To conclude no one Countrey comes neere it for greatnesse, which without other addition lifteth up her title alone, as challenging all the territories betweene China and Persia; yea in times past China it selfe, almost 1200. English mile, and amongst many Kings, hee is principall, that obtaineth by force or popularity. But of late they have overexalted the high Priest called Voo, who in spirituall matters (as I may say) hath absolute power and authority, and upon whose blessing or cursing dependeth the expectation of future happinesse. Yet hath this idolatrous superstition acknowledgement of a God, whom they invest with a triple crowne, not yeelding any reason for the same, but that he commandeth Heaven, Earth, and Hell. The Jesuites have taught them to baptize infants in some places, and to fast, wherein they are now tedious observants (as barbarous people are best maintainers of customes and ceremonies) and they use the signe of the crosse, but it is where they are enforced by the Spanish garisons, [Page 19] otherwise, what I spake before of China: for all their silkes, clothes of gold, delicate beds, houses of canes, Serpents, Elephants, precious stones, minerals, pearles, perfumes, drugs, spice, sweet wood, barkes of trees, shels, nuts, and other things of estimation, I may with a Christinn-like sorrow amplifie, concerning their turpitude and morosity. As for their cities, every one would affoord a story, and I am unwilling to runne into the errour of fiction or miracle, considering your best Cosmographers have onely extended the relations of others, and besides the variety of contradicting one another, would now be amazed to see so bewtifull a face of many countries, which they left most glorious, so deformed: and so unpleasant a countenance, as they imagined, so illustrious and exalted.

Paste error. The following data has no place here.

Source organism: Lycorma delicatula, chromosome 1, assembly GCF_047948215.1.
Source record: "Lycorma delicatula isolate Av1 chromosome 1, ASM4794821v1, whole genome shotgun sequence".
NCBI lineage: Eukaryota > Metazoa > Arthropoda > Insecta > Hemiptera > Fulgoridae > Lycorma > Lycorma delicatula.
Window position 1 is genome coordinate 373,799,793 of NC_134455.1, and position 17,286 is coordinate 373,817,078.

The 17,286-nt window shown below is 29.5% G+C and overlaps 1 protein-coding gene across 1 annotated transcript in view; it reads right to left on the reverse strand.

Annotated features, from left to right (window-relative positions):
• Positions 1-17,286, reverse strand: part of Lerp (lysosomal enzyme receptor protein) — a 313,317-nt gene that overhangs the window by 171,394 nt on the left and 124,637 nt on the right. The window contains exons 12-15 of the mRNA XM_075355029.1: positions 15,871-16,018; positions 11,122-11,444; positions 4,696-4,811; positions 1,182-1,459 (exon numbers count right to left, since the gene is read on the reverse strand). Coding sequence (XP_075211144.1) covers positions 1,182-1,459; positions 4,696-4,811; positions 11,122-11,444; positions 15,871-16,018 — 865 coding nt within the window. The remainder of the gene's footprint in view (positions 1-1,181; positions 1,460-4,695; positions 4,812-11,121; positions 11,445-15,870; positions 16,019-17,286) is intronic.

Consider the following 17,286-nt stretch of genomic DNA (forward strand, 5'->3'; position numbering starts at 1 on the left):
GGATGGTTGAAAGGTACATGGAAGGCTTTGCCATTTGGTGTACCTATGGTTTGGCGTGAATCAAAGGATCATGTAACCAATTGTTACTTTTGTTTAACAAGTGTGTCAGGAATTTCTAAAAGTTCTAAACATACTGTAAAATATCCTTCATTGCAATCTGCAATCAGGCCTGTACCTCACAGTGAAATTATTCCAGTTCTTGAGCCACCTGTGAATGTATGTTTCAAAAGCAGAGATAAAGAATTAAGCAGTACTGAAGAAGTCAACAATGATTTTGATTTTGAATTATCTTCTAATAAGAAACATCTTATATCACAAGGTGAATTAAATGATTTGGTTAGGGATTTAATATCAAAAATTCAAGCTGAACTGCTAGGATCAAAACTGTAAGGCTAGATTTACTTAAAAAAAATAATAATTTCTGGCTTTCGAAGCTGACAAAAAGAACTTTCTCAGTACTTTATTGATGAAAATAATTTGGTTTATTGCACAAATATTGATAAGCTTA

And thus much for that part of Asia, who are all Idolaters, barbarous, inhumane, treacherous, haters of strangers, and so remote from the happinesse I would relie upon, as my joy exceedeth for not being a native amongst them.
THE last of all Countries, and as many thinke the least, but such a least, as if a pretty sparke of a pure Diamond should triumph over a border of soft topasses, is the kingdome of ENGLAND; now proclaimed under the royall standard of Great Britaine, France, and Ireland, stile enough, [Page 143] if the desire of man know what is enough. But alas, [...] nisi ab orbe Britanni: wherein I thinke nature and glory plaied the silken Artist or Artificer, chuse you whether, who in sorting out his commodities laies the principall aside for a friend, or his owne use: so did our first mother deale with this ILAND, allowing it a double portion of blessings before the other countries of the world for her owne honour. But at this time you shall not heare mee stammer out my words, considering Mr Cambden hath spoken so well and distinctly, as if a Lawyers cunning had not onely inlarged some excellent matter, but doubly graced the same with good deliverie, and pleasing elocution: Besides, I must in the second booke untie her boundup fardell, and come to more neerer particulars, and therefore there shall be now no further disputing of the same: yet Ireland hath made me amased to see such an impossibilitie to reduce her, which mee thinks cannot proceed from any innated hatred against us particularly (though it be an unsavoury truth) because in affecting Spaine and France shee disclaimeth their formalitie, and would faine besprinkle the beautifull faces of civilitie, government, formes of Cities, courtlines, majestie, and state, with the untoward termes and abuses of policie, restraint of libertie, covetousnes, flattery, pride, and licentiousnes: therefore I will bee the bolder to speake a word or two of her unkindnes.